More crowd tension for non-league football?

MOST non-league clubs are quite friendly places, very few have fans that carry an air of menace with them. At many stadiums, the atmosphere is sleepy, welcoming and sedate. That’s not to say some clubs could do with a more youthful demographic to liven up the place, but nobody wants supporters who fancy a punch-up.

Alcohol has a lot to do with it – it always has – but there’s also an element of beligerance about some fans not normally associated with the non-league game.

Banbury United was always a decent ground to visit, a peculiar stadium close to the railway station in a prime spot. Little wonder that property developers have always liked the look of it. Banbury were never particularly well supported, 10 years ago they averaged less then 300 people for their home games. But something has changed in their little corner of Oxon. Not only have they run away with the Southern League Central Premier, they have also attracted more fans. With more people comes the potential of more troublesome individuals being among the crowd. At some Banbury games this season, there have been some problems, including an artificial pitch being damaged by a flare.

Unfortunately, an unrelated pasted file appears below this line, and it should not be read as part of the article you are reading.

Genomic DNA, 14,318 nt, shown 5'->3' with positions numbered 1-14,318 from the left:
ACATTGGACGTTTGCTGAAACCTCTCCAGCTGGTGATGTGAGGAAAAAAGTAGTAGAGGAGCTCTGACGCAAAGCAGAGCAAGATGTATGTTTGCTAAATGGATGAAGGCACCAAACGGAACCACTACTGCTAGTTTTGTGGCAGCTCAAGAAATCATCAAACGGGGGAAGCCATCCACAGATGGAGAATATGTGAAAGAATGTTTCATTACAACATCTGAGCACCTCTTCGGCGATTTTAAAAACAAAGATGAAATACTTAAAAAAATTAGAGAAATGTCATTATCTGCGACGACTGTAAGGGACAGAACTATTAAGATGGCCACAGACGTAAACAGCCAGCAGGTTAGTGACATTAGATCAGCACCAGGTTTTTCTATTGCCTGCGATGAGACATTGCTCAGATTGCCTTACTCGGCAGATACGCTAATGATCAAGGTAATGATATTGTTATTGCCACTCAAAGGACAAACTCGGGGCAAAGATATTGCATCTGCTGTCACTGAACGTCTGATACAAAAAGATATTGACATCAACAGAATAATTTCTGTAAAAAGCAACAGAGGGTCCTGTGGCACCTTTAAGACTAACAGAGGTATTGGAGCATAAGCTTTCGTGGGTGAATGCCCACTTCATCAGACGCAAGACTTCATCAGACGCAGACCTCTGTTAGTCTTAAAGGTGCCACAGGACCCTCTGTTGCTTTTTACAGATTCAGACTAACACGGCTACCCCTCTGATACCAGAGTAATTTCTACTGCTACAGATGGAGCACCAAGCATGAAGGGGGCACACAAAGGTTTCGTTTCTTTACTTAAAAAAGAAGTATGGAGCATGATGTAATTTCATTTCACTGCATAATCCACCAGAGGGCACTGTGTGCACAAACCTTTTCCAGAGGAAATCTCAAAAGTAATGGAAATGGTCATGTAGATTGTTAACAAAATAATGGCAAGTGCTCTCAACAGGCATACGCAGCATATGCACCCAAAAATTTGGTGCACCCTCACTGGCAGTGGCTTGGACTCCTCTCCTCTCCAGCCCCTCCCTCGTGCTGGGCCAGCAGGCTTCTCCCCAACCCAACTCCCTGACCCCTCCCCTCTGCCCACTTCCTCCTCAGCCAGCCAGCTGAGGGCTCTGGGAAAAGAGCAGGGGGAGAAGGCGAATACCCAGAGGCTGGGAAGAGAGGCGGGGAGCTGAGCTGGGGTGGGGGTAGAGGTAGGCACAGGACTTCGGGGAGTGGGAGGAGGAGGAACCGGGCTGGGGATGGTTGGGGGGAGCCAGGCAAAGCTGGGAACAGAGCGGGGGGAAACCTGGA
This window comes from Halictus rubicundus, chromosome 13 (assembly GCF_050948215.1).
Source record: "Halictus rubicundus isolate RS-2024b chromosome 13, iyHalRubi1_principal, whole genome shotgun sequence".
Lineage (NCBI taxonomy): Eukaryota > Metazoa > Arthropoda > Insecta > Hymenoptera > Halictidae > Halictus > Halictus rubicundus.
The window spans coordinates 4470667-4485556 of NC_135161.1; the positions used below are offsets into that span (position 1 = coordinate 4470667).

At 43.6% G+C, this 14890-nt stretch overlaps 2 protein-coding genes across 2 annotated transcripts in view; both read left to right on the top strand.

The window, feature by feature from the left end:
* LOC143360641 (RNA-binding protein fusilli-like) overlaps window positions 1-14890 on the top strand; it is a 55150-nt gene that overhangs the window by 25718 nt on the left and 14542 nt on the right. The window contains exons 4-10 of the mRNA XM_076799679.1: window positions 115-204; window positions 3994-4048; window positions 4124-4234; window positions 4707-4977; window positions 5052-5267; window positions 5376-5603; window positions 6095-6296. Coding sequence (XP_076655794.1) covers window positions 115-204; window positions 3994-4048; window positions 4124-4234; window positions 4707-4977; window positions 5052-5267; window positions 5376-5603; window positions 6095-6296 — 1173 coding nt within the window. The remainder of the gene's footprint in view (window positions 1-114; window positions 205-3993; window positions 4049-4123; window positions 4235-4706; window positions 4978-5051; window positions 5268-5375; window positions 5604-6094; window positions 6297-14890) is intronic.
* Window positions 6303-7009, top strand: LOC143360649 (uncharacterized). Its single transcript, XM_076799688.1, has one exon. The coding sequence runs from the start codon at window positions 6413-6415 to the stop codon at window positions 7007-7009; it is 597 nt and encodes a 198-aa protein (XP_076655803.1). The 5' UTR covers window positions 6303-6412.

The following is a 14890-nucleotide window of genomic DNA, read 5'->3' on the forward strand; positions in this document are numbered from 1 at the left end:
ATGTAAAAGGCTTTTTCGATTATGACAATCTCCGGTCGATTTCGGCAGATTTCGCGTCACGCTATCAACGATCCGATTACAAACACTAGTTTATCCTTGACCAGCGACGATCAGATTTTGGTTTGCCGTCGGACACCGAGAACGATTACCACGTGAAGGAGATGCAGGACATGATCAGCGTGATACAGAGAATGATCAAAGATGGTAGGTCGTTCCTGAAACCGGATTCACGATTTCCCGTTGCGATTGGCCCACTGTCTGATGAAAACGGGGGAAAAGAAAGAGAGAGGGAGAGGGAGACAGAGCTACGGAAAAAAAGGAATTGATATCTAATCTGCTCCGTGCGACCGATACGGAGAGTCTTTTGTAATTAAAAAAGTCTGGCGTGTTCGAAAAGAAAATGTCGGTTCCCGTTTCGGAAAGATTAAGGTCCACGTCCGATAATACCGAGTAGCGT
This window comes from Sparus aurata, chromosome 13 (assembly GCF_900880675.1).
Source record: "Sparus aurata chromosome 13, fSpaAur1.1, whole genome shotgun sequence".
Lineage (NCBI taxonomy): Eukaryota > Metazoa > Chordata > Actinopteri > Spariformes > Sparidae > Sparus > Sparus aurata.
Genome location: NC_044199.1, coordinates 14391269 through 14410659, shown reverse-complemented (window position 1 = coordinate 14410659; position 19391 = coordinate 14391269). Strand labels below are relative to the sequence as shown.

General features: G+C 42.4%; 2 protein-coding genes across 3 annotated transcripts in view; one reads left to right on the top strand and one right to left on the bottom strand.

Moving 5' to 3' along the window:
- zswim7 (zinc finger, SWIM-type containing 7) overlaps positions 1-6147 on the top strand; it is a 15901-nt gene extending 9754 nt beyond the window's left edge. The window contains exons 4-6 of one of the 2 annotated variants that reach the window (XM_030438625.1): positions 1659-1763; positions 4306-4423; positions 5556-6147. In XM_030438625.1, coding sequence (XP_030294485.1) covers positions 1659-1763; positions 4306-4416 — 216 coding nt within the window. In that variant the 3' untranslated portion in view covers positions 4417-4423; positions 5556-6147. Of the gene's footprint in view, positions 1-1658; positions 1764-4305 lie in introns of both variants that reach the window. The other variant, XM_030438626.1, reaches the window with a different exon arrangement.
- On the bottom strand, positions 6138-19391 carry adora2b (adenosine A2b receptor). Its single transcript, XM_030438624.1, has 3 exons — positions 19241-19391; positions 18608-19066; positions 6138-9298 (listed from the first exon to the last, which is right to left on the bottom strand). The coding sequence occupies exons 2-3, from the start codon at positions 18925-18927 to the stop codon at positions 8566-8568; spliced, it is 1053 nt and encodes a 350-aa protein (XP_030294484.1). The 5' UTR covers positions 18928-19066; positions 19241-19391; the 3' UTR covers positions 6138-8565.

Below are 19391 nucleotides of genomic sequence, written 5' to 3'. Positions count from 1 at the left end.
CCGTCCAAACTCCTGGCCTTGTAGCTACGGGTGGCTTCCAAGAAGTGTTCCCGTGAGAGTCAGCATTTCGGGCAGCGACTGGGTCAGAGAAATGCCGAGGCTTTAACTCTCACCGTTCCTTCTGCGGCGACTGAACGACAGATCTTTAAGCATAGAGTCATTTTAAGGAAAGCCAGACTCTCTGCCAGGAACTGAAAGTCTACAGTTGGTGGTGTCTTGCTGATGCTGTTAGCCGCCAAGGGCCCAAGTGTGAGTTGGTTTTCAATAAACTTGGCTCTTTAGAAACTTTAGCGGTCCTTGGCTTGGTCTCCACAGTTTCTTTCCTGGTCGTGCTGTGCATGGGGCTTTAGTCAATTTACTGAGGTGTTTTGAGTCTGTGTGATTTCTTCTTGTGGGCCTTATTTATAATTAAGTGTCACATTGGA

When Banbury arrived in Hitchin for their game on April 16, there was a police van parked outside Top Field, an image more in keeping with the miners’ strike in the 1980s. There was also a plethora of high-vis clad stewards, more than usual at Hitchin games. Interestingly, while the Banbury numbers were modest, they made plenty of noise, the script not always in keeping with the sort of family environment Hitchin have been encouraging.

Just after half-time, the peace was broken, but it was not entirely the fault of Banbury’s travelling support. Indeed, there were about a dozen Luton Town fans at Top Field who decided they wanted to antagonise the Banbury crew. There was some ritualistic throwing of beer, lots of pointing, aggressive posturing and a few blows were exchanged. The high-vis team swung into action and police arrived on time to disperse the problem, ejecting the Luton fans from the ground. Hitchin’s chairman and his matchday staff did well to quell the problem.

Non-league needs more fans, but the question is, where will they come from? The game at this level needs younger customers, but clubs may have to get used to more energy, aggression and the occasional fracas.